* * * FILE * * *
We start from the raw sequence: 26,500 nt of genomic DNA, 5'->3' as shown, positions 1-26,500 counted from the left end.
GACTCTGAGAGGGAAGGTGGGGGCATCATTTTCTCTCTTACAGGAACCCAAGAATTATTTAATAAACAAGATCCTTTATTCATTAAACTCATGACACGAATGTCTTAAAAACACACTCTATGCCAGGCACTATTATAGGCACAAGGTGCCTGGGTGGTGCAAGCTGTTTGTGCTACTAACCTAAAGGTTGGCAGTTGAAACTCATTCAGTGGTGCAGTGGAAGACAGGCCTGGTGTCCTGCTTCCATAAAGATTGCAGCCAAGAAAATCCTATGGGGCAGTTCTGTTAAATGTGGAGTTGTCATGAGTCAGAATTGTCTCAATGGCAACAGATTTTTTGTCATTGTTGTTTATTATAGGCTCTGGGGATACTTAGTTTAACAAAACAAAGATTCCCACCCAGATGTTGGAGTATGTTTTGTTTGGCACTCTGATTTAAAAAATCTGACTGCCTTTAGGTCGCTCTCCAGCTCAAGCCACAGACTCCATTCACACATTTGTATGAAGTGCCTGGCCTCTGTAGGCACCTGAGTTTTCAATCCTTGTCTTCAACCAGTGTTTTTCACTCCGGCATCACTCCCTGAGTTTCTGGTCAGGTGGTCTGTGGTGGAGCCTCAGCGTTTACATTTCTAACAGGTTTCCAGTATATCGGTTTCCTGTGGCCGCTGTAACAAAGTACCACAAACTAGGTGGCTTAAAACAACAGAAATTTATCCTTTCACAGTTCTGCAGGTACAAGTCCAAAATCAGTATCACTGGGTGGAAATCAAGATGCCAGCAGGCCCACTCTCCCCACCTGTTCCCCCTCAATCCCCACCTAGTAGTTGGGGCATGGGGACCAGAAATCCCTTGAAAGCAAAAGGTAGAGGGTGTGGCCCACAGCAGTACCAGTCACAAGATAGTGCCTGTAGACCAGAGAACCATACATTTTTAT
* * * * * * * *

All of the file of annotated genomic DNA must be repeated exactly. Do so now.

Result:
We start from the raw sequence: 26,500 nt of genomic DNA, 5'->3' as shown, positions 1-26,500 counted from the left end.
GACTCTGAGAGGGAAGGTGGGGGCATCATTTTCTCTCTTACAGGAACCCAAGAATTATTTAATAAACAAGATCCTTTATTCATTAAACTCATGACACGAATGTCTTAAAAACACACTCTATGCCAGGCACTATTATAGGCACAAGGTGCCTGGGTGGTGCAAGCTGTTTGTGCTACTAACCTAAAGGTTGGCAGTTGAAACTCATTCAGTGGTGCAGTGGAAGACAGGCCTGGTGTCCTGCTTCCATAAAGATTGCAGCCAAGAAAATCCTATGGGGCAGTTCTGTTAAATGTGGAGTTGTCATGAGTCAGAATTGTCTCAATGGCAACAGATTTTTTGTCATTGTTGTTTATTATAGGCTCTGGGGATACTTAGTTTAACAAAACAAAGATTCCCACCCAGATGTTGGAGTATGTTTTGTTTGGCACTCTGATTTAAAAAATCTGACTGCCTTTAGGTCGCTCTCCAGCTCAAGCCACAGACTCCATTCACACATTTGTATGAAGTGCCTGGCCTCTGTAGGCACCTGAGTTTTCAATCCTTGTCTTCAACCAGTGTTTTTCACTCCGGCATCACTCCCTGAGTTTCTGGTCAGGTGGTCTGTGGTGGAGCCTCAGCGTTTACATTTCTAACAGGTTTCCAGTATATCGGTTTCCTGTGGCCGCTGTAACAAAGTACCACAAACTAGGTGGCTTAAAACAACAGAAATTTATCCTTTCACAGTTCTGCAGGTACAAGTCCAAAATCAGTATCACTGGGTGGAAATCAAGATGCCAGCAGGCCCACTCTCCCCACCTGTTCCCCCTCAATCCCCACCTAGTAGTTGGGGCATGGGGACCAGAAATCCCTTGAAAGCAAAAGGTAGAGGGTGTGGCCCACAGCAGTACCAGTCACAAGATAGTGCCTGTAGACCAGAGAACCATACATTTTTAT